The Current

'Elephant's Dream' captures daily life in war-torn Congo

Filmmaker Kristof Bilsen set out to show us the Congo we don't know in his new documentary, "Elephant's Dream." We hear about day-to-day life in the civil war-torn nation and the colonial baggage the Belgian filmmaker brought to the project along with his cameras.
'Elephant’s Dream' is a portrait or workers in DR Congo. Here is Henriette from the film, a female post office clerk in the dilapidated central post office, in Kinshasa. (© Associate Directors)

Year after year, the news that reaches us from the Democratic Repulic of Congo, or D.R.C., can be unrelentingly grim. These are stories of mass rapes and atrocities... the stuff of nightmares, perpetrated in the course of civil war.

But today the country is trying to move forward. Just last month, the government of the DRC asked the United Nations fo begin a withdrawl of peace-keeping troops, after their 16-year-long presence there. It's a step toward normalcy in the D.R.C. where everyday life has been disrupted for so long by the legacy of violence... the lack of resources and a crumbling infrastructure.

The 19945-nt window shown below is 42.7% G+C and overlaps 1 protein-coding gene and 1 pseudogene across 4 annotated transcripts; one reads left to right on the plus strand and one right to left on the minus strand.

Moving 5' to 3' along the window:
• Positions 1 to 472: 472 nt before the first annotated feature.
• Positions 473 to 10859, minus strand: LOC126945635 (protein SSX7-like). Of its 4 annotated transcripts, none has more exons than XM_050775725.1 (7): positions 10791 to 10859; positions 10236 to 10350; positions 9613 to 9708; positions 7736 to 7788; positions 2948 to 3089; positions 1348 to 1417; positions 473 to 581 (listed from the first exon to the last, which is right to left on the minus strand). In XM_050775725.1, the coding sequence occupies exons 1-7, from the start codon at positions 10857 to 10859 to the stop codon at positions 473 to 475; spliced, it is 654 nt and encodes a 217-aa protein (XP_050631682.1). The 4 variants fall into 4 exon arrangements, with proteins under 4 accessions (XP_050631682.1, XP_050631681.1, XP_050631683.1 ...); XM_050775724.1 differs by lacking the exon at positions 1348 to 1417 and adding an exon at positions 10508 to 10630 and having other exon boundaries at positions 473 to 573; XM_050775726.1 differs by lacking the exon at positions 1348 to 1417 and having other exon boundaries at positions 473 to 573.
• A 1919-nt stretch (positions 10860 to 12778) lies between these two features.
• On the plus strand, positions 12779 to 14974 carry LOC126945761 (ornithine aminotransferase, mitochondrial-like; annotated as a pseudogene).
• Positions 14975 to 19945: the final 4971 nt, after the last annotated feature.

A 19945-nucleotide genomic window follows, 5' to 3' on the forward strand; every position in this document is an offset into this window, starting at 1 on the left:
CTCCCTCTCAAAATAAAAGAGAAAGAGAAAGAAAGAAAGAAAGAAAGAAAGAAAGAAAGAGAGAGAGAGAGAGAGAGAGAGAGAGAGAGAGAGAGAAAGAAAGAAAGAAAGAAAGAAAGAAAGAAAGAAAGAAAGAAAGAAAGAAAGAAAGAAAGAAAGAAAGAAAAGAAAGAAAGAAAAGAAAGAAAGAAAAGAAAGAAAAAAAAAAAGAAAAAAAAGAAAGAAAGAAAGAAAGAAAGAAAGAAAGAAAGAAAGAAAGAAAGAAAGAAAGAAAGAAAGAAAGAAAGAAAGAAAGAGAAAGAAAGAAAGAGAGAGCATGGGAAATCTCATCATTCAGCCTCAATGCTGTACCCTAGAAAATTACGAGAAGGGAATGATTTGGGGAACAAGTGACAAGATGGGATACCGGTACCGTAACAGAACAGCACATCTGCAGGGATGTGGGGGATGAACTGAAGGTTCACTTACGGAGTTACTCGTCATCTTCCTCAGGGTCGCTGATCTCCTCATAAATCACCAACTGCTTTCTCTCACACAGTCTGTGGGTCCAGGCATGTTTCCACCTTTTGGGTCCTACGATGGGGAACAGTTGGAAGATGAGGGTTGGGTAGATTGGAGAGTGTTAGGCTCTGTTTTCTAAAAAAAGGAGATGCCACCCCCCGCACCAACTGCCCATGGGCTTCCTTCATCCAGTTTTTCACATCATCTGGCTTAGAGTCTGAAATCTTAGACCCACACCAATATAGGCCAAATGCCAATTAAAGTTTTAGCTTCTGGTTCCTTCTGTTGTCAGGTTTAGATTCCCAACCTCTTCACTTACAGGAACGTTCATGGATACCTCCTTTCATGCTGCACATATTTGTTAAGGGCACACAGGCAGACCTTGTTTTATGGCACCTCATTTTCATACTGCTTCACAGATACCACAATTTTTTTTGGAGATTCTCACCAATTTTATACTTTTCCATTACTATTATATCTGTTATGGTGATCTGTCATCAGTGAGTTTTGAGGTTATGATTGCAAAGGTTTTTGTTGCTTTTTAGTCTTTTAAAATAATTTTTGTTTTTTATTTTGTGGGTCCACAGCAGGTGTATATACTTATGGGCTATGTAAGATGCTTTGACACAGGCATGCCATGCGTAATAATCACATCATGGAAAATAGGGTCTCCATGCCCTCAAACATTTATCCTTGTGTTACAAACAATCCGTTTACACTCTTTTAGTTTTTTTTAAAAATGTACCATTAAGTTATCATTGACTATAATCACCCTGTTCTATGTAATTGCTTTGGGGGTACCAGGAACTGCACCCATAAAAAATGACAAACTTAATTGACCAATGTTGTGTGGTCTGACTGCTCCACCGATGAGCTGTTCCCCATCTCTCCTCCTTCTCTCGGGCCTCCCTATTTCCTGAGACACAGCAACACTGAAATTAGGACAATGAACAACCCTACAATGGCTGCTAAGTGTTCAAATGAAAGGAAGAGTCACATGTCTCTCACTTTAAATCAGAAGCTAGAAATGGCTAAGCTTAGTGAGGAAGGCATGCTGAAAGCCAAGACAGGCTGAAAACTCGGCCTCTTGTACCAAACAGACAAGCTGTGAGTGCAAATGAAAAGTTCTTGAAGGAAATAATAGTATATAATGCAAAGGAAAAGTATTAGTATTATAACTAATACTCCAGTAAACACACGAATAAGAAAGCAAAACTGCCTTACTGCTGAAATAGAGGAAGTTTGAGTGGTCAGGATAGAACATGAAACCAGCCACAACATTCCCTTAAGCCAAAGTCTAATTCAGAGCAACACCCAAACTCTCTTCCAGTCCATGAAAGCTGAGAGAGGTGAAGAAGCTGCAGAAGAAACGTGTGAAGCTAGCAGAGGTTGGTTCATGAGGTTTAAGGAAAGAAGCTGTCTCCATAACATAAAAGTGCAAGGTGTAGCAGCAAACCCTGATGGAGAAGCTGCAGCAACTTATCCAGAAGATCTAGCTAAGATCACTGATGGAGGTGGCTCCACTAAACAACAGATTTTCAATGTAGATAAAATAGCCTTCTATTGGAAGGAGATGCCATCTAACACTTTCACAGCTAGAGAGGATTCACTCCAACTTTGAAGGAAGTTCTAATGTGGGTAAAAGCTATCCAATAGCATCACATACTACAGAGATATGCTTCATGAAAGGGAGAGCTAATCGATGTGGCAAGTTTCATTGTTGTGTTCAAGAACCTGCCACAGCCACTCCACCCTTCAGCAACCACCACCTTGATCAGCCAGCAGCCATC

It's exactly that sort of everyday life that Belgian filmmaker Kristof Bilsen sought to capture when he travelled to the capital, Kinshassa, to follow the lives of three public servants there.

Kristof Bilsen's new film is called Elephant's Dream and its North American Premiere will be at Toronto's Hot Docs Festival next week. He joined us from Brussels. 

This segment was produced by The Current's Lara O'Brien.